Think of prisons in the movies and what comes to mind? Brutal beatings. Violent gang assaults. Solitary confinement for hours, maybe days. Disgusting food not suitable for dogs.
The reasoning of prisons is threefold; punishment, keeping dangerous people off the streets, and/or rehabilitation. And yet it seems that the latter of the three is somewhat negated in the movie world of prisons, perhaps because watching prisoners attend computing courses or reading novels does not make for a great cinematic experience.
Not all prisons such as those you would find in Jail Exchange are brutal sweatshops where a person must stare over their shoulders. Here are five jail myths busted:
Solitary confinement is a rarity
In the Shawshank Redemption Andy Dufresne suffers weeks of brutal solitude, with the added trauma of total darkness. But this contrasts with the rest of the movie where Dufresne is given a free rein to interact with other prisoners, setting up an advanced library.
More than 80,000 US prisoners spend hours, days or lifetimes in 7x9ft of solitary confinement, a damning indictment of the legal system in a supposedly democratic country. It appears the US Justice system is at least recognising the issue and a series of hearings are in process to oppose the harsh treatment.
But in reality the series Orange is the New Black – where the lead character is nearly destroyed by her world of solitude - is closer to the truth than most movies you’ll see.
Only evil people lurk behind bars
Of course they do, and a list of movies depicting a wolf-pack of lawless, hopeless reprobates hell-bent on inflicting pain with no moral code would fill a piece on its own. But the sad fact is that in reality the vast majority of prisoners across the world suffer from mental illness, or have been left with no option other than to steal to feed themselves – or are just not intelligent enough to cope in the 21st century.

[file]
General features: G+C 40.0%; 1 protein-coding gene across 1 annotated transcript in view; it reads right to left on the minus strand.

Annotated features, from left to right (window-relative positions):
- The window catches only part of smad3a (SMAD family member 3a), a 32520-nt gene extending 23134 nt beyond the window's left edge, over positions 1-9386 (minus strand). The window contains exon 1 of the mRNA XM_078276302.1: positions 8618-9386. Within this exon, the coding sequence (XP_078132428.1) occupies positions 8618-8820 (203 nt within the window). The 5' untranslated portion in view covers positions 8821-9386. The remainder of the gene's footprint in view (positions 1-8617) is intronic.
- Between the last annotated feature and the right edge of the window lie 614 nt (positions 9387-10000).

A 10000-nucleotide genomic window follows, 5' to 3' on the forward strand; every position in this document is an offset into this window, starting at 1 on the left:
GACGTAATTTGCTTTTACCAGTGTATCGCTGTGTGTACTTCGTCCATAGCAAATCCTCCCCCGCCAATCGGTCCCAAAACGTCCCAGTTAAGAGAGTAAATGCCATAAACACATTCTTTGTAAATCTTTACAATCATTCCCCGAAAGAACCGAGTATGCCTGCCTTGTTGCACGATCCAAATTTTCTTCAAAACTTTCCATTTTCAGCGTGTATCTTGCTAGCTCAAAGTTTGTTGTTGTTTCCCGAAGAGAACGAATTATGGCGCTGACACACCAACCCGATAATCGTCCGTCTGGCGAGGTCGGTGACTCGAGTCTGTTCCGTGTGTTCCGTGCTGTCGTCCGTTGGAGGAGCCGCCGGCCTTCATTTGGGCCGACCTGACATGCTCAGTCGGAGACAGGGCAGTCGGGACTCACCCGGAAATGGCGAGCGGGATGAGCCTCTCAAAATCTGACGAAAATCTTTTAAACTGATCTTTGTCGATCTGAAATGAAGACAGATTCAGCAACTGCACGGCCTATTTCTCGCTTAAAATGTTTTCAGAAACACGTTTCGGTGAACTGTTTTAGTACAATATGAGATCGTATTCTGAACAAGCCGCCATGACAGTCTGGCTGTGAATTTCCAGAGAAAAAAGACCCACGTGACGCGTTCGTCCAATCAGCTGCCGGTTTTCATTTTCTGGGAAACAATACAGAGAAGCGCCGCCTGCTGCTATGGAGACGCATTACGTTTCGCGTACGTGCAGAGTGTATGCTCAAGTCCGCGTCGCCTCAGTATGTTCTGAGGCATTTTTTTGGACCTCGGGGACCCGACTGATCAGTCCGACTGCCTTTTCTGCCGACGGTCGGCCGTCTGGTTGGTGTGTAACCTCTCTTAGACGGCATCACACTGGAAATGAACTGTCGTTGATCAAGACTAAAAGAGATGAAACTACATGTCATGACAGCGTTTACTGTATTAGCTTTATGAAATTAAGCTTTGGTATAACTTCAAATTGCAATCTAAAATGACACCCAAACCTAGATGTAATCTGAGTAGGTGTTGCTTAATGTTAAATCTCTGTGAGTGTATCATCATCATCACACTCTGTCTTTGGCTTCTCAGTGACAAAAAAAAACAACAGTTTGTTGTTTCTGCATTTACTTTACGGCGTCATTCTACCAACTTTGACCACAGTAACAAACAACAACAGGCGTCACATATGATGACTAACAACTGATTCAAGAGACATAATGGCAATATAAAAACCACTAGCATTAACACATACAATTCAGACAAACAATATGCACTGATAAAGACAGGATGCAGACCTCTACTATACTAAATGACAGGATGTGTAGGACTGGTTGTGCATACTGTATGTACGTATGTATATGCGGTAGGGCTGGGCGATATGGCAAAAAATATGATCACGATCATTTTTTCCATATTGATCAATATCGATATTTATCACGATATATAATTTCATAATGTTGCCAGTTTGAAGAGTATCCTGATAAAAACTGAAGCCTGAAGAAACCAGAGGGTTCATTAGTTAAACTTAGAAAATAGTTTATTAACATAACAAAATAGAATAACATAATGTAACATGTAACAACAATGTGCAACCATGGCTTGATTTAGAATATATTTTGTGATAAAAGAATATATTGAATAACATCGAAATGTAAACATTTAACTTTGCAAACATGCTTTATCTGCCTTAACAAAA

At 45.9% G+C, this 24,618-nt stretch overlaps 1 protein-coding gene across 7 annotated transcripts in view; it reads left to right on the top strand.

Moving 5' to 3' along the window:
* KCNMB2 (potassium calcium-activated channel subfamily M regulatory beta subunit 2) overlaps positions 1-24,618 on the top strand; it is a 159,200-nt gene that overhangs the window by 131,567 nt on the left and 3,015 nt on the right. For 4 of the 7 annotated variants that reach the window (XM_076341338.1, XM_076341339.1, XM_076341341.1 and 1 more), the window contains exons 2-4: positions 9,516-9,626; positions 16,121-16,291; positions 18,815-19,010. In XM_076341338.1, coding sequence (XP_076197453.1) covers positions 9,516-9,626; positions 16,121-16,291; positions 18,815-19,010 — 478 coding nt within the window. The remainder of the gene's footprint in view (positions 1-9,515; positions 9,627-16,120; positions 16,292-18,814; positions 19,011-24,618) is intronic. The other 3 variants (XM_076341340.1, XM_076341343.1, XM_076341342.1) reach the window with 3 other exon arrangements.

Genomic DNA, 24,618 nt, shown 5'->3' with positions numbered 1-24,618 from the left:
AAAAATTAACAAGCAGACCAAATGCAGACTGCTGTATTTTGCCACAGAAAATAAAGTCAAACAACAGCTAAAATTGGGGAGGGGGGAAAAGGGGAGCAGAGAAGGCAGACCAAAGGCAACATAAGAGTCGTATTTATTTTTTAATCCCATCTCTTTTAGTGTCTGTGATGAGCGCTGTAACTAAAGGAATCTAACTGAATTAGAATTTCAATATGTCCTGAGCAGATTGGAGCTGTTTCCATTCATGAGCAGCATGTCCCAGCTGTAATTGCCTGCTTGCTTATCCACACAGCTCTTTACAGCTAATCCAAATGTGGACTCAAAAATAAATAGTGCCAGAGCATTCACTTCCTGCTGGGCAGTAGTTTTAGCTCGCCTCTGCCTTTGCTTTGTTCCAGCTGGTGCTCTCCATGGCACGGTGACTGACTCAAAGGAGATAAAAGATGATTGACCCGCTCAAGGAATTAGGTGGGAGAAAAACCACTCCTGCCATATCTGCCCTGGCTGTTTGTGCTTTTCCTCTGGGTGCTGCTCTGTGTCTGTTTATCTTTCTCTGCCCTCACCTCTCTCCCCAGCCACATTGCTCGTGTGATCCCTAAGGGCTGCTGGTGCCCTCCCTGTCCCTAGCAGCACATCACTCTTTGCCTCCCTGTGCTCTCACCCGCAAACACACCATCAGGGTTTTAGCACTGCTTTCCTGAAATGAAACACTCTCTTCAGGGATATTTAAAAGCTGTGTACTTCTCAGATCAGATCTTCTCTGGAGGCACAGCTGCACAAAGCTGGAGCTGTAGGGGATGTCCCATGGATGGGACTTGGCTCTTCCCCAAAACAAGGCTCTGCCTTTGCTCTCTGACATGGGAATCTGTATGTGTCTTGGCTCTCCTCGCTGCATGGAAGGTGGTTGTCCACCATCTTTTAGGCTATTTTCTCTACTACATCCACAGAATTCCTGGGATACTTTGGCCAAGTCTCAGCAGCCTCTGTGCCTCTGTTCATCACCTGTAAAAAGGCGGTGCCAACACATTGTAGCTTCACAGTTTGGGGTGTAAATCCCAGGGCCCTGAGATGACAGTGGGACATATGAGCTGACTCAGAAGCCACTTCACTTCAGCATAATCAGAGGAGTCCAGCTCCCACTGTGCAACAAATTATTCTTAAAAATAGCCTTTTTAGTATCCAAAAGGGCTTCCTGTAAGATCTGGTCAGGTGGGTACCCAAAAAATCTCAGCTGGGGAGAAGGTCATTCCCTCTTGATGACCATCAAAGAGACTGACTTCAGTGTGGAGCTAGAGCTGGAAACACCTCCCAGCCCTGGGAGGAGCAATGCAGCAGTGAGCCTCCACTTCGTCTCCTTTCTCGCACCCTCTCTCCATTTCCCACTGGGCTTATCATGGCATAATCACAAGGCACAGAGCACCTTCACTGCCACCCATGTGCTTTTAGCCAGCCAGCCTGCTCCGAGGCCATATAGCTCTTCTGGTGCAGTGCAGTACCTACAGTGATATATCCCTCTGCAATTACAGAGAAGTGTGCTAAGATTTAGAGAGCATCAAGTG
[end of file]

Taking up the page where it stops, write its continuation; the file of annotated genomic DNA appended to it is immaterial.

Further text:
US prisons are home to 10 times more mentally ill people than psychiatric hospitals – 356,000, compared to 35,000. In 44 of 50 states a prison holds more mentally ill patients than the largest hospital. The National Alliance on Mental Illness in America is trying to give more powers to state courts to divert nonviolent offenders to hospital rather than prison, according to Al-Jazeera.
Only physically strong people exist behind bars
In our mind prison is full of muscle-bound men, imprisoned for beating wives or other guys in pub brawls or for overpowering a guard at a bank. Films such as the Green Mile and the gigantic John Coffey reinforce the stereotype.
It isn’t true. Prisoners are sometimes ruined by time away from friends and family. Many are seriously ill and have brought in diseases such HIV-Aids, hepatitis, various infections or other illnesses. Inactivity, and a lack of sunlight and the food they want has taken its toll. They are often broken, shrunken people - and of course suicide is a major issue in every prison system in the world.
We don’t know what goes on in prisons
In virtually every prison movie there is at least one beating – some particularly horrific, such as the 1980s classic Scum - and unnecessary treatment surely still exists behind closed doors in prisons.
But in the 21st century not only are transgressions and violations reported locally, but also globally. In Afghanistan, China, parts of South America and other nations the lack of human rights are now reported, and spread digitally. Blogs, Buzzfeed lists, videos and photojournalism projects now ensure that at least some prison transgressions than would once have been hidden are now reported to the world.
Women go to prison as well
It’s a broader discussion, but when was the last time you saw a movie about a women’s prison? It may surprise you to know that more than 1 million women in America are incarcerated, or in somewhere inside the US justice system.
And yet unearthing a modern, decent women’s prison movie proved impossible – here’s a list by Bust in which the most recent movie was made in the 1980s. A gap in the market, perhaps?